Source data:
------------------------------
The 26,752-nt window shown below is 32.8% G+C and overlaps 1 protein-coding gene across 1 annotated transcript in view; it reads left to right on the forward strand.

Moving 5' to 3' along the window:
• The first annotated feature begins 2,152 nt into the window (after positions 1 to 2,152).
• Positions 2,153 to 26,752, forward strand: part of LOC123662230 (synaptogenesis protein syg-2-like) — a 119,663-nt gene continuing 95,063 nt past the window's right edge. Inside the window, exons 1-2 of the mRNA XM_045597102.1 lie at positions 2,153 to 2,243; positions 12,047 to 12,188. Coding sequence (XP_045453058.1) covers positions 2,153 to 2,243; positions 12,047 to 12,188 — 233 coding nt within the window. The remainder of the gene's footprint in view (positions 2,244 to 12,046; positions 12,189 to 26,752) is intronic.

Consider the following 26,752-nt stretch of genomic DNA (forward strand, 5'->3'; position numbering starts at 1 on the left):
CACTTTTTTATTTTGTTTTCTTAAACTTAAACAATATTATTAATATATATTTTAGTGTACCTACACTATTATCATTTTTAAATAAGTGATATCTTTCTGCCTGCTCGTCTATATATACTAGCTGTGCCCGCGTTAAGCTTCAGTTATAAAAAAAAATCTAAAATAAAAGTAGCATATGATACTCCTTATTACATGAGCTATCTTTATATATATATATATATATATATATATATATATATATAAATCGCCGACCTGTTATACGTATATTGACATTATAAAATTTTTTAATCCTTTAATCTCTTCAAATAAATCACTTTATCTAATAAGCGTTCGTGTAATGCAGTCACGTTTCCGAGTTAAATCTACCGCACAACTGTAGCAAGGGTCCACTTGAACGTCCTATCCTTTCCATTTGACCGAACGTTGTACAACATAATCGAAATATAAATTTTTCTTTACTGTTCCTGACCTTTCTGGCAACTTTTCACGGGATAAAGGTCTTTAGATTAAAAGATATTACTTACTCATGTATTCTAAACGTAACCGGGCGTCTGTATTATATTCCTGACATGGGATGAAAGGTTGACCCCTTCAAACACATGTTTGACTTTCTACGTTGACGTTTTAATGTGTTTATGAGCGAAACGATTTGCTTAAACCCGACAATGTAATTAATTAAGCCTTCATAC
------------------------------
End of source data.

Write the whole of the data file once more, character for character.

The 26,752-nt window shown below is 32.8% G+C and overlaps 1 protein-coding gene across 1 annotated transcript in view; it reads left to right on the forward strand.

Moving 5' to 3' along the window:
• The first annotated feature begins 2,152 nt into the window (after positions 1 to 2,152).
• Positions 2,153 to 26,752, forward strand: part of LOC123662230 (synaptogenesis protein syg-2-like) — a 119,663-nt gene continuing 95,063 nt past the window's right edge. Inside the window, exons 1-2 of the mRNA XM_045597102.1 lie at positions 2,153 to 2,243; positions 12,047 to 12,188. Coding sequence (XP_045453058.1) covers positions 2,153 to 2,243; positions 12,047 to 12,188 — 233 coding nt within the window. The remainder of the gene's footprint in view (positions 2,244 to 12,046; positions 12,189 to 26,752) is intronic.

Consider the following 26,752-nt stretch of genomic DNA (forward strand, 5'->3'; position numbering starts at 1 on the left):
CACTTTTTTATTTTGTTTTCTTAAACTTAAACAATATTATTAATATATATTTTAGTGTACCTACACTATTATCATTTTTAAATAAGTGATATCTTTCTGCCTGCTCGTCTATATATACTAGCTGTGCCCGCGTTAAGCTTCAGTTATAAAAAAAAATCTAAAATAAAAGTAGCATATGATACTCCTTATTACATGAGCTATCTTTATATATATATATATATATATATATATATATATATATAAATCGCCGACCTGTTATACGTATATTGACATTATAAAATTTTTTAATCCTTTAATCTCTTCAAATAAATCACTTTATCTAATAAGCGTTCGTGTAATGCAGTCACGTTTCCGAGTTAAATCTACCGCACAACTGTAGCAAGGGTCCACTTGAACGTCCTATCCTTTCCATTTGACCGAACGTTGTACAACATAATCGAAATATAAATTTTTCTTTACTGTTCCTGACCTTTCTGGCAACTTTTCACGGGATAAAGGTCTTTAGATTAAAAGATATTACTTACTCATGTATTCTAAACGTAACCGGGCGTCTGTATTATATTCCTGACATGGGATGAAAGGTTGACCCCTTCAAACACATGTTTGACTTTCTACGTTGACGTTTTAATGTGTTTATGAGCGAAACGATTTGCTTAAACCCGACAATGTAATTAATTAAGCCTTCATAC